Detecting gases wirelessly, cheaply

no picMIT chemists have devised a new way to wirelessly detect hazardous gases and environmental pollutants using a simple sensor that can be read by a smartphone These inexpensive sensors could be widely deployed making it ... - Read More

No laughing matter: Nitrous oxide rose at end of last ice age

no picNitrous oxide N2O is an important greenhouse gas that doesn't receive as much notoriety as carbon dioxide or methane but a new study confirms that atmospheric levels of N2O rose significantly as the Earth came ... - Read More

NASA study shows 13-year record of drying Amazon caused vegetation declines

no picA 13 year decline in vegetation in the eastern and southeastern Amazon has been linked to a decade long rainfall decline in the region a new NASA funded study finds With global climate models projecting ... - Read More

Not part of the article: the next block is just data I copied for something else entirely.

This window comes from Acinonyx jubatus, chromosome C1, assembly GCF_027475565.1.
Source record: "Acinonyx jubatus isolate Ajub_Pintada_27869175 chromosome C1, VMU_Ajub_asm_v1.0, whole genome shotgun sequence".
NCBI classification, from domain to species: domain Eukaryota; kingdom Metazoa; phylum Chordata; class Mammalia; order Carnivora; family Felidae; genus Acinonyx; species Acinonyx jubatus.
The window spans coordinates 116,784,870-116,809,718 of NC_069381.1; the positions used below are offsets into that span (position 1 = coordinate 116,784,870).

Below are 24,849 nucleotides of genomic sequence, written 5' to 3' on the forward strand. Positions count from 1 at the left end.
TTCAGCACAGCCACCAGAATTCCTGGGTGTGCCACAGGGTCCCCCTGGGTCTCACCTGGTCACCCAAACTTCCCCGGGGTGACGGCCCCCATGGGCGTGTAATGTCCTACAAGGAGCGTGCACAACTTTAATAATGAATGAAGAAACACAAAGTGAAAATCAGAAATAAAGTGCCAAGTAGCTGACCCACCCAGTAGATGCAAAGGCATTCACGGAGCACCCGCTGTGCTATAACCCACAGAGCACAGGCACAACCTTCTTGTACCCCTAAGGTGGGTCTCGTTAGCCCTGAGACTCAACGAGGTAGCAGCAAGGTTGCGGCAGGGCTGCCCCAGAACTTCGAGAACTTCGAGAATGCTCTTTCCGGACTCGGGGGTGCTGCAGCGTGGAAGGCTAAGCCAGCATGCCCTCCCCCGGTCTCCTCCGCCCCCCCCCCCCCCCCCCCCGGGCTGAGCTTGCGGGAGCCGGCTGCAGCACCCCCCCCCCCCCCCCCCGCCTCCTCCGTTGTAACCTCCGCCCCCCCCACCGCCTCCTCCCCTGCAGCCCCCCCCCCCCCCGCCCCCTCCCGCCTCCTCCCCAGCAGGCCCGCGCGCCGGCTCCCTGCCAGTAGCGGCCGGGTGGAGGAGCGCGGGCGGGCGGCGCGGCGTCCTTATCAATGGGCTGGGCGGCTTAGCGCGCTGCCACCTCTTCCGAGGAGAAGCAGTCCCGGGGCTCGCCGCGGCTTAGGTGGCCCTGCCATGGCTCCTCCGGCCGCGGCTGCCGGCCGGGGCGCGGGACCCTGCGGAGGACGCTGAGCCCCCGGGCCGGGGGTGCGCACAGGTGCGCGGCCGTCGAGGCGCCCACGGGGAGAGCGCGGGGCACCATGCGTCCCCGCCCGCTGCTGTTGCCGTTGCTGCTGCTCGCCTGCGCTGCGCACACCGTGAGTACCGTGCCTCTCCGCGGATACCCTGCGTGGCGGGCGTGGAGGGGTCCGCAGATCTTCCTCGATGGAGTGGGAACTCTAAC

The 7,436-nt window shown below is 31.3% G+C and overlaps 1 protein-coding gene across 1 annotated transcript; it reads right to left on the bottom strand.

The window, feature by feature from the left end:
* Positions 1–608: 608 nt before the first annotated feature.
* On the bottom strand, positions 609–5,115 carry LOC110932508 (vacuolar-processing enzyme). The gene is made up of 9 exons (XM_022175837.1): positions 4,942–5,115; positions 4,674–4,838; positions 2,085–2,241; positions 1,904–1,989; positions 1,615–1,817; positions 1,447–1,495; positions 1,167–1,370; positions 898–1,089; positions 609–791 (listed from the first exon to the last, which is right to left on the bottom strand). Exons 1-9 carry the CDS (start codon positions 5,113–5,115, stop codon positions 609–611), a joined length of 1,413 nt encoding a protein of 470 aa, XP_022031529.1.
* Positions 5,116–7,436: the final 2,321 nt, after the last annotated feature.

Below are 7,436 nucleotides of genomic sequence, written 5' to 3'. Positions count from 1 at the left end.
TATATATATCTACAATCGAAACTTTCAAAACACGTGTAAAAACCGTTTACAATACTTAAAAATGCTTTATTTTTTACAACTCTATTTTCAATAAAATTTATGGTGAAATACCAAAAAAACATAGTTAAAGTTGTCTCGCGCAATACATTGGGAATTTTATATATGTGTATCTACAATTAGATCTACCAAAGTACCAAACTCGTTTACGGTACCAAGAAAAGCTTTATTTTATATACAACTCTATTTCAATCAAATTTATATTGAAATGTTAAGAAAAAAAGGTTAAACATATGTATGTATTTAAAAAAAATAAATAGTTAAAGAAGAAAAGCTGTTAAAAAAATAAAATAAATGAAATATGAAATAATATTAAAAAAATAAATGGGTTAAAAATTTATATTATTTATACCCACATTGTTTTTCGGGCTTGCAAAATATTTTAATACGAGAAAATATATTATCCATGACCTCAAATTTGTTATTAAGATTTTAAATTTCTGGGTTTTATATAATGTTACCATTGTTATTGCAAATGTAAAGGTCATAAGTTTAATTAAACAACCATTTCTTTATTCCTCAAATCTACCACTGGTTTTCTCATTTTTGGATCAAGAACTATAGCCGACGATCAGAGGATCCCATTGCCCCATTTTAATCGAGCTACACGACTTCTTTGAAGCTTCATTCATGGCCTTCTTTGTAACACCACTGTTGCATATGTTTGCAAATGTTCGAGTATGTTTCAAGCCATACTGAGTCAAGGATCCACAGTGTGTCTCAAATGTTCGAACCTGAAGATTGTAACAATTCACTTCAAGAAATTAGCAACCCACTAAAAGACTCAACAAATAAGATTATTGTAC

Sampling rivers for genes rather than organisms

no picEffective environmental management depends on a detailed knowledge of the distribution of species But taxonomists are in short supply and some species can be difficult to identify even for experts Eawag in collaboration with Canton ... - Read More

Physical Organic Chemistry

The simplest element: Turning hydrogen into 'graphene'

New work from Carnegie's Ivan Naumov and Russell Hemley delves into the chemistry underlying some surprising recent observations about hydrogen and reveals remarkable parallels between hydrogen and graphene under extreme pressures Their work is the ...